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Question:  Are company cars considered a non-taxable item if the lease and insurance are paid for by the employer?

: The IRS has specific rules regarding whether or not a benefit should be taxed.

Source –

Vehicle allocation rules:  If you provide a car for an employee’s use, the amount you can exclude as a working condition benefit is the amount that would be allowable as a deductible business expense if the employee paid for its use. If the employee uses the car for both business and personal use, the value of the working condition benefit is the part determined to be for business use of the vehicle.

However, instead of excluding the value of the working condition benefit, you can include the entire annual lease value of the car in the employee’s wages. The employee can then claim any deductible business expense for the car as an itemized deduction on his or her personal income tax return. This option is available only if you use the lease value rule (discussed in section 3) to value the benefit.

Qualified non-personal ­use vehicles. All of an employee’s use of a qualified non-personal-use vehicle is a working condition benefit. A qualified non-personal-use vehicle is any vehicle the employee is not likely to use more than minimally for personal purposes because of its design. Qualified non-personal-use vehicles generally include all of the following vehicles.

  • Clearly marked, through painted insignia or words, police, fire, and public safety vehicles.
  • Unmarked vehicles used by law enforcement officers if the use is officially authorized.
  • An ambulance or hearse used for its specific purpose.
  • Any vehicle designed to carry cargo with a loaded gross vehicle weight over 14,000 pounds.
  • Delivery trucks with seating for the driver only, or the driver plus a folding jump seat.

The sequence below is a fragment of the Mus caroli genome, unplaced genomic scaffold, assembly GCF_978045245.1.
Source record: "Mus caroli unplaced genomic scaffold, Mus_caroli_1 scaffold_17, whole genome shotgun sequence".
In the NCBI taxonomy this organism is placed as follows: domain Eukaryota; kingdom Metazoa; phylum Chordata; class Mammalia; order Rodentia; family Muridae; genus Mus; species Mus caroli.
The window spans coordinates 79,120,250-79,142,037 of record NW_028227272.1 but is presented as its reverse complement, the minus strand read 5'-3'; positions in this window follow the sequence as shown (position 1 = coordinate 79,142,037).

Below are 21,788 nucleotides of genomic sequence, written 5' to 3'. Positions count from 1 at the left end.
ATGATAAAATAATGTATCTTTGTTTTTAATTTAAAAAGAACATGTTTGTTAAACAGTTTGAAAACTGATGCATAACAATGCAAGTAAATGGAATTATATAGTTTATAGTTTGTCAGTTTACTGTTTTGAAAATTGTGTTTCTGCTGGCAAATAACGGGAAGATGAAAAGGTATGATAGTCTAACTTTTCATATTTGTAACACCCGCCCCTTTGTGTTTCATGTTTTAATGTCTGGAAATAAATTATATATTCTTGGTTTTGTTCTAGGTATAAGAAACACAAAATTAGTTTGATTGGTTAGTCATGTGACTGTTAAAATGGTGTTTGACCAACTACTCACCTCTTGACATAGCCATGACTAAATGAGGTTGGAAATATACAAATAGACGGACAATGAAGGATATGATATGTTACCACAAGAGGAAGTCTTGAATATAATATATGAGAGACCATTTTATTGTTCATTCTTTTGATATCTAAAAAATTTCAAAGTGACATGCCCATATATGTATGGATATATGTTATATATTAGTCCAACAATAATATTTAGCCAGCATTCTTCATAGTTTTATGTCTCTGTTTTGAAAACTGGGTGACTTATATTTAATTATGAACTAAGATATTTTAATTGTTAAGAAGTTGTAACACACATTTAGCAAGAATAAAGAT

• A passenger bus with a capacity of at least 20 passengers used for its specific purpose.
  • School buses.
  • Tractors and other special-purpose farm vehicles.
  • Bucket trucks, cement mixers, combines, cranes and derricks, dump trucks (including garbage trucks), flatbed trucks, forklifts, qualified moving vans, qualified specialized utility repair trucks, and refrigerated trucks.”


Question:  Are employers required to pay salaried exempt employees for days off? Is there a written guideline stating if an employee is entitled to salary, regardless of the hours worked per week?

:  Exempt employees must be paid on a salary basis, which means they get paid a set amount for the week regardless of the hours they actually work whether it be under or over the standard 40 hour workweek.

According to Section 541.118 of the Department of Labor’s FLSA regulations, “An employee will not be considered to be ‘on a salary basis’ if deductions from his predetermined compensation are made for absences occasioned by the employer or by the operating requirements of the business. So if the employee is ready, willing, and able to work, deductions may not be made for time when work is not available.”

As a general rule under federal law, an exempt employee must be paid full salary for any workweek in which he/she performs any work.

The following specific rules apply with regard to various deductions from an exempt employee’s salary:

  • Deductions may not be made due to variations in the quality or quantity of the work performed;
  • Deductions may not be made for time when work is not available if the employee is ready, willing, and able to work;
  • Deductions may be imposed when the employee absents himself from work for a full day or more for personal reasons (i.e. vacation), other than sickness, accident, or disability;
  • Deductions may be made for absences of one full day or more occasioned by sickness, accident, or disability if deduction is made in accordance with a bona fide plan, policy, or practice of providing compensation for loss of salary for sickness, accident, and disability, even if the employee has no time available in his/her sick pay bank;
  • Deductions may be made for penalties imposed in good faith for infractions of safety rules of major significance;
  • Deductions may be made for unpaid disciplinary suspensions of one or more full days imposed in good faith for workplace conduct rule infractions;
  • Deductions may be made in weeks in which an exempt employee takes unpaid leave under the Family and Medical Leave Act;
  • An employee’s salary may be prorated in full day increments for the initial and final weeks of work; and
  • Deductions may not be made for partial day or week absences caused by parent-teacher conferences, jury duty, attendance as a witness, or temporary military leave (although the employer can offset the amounts employees receive as fees for service).
In summary, if you offer vacation and/or sick time to your exempt employees you can require that they use it for correlating absences, if they exhaust all their vacation/sick time and they do not work for a full work day you can make deductions, but only in full-day increments, not partial days. (Source)
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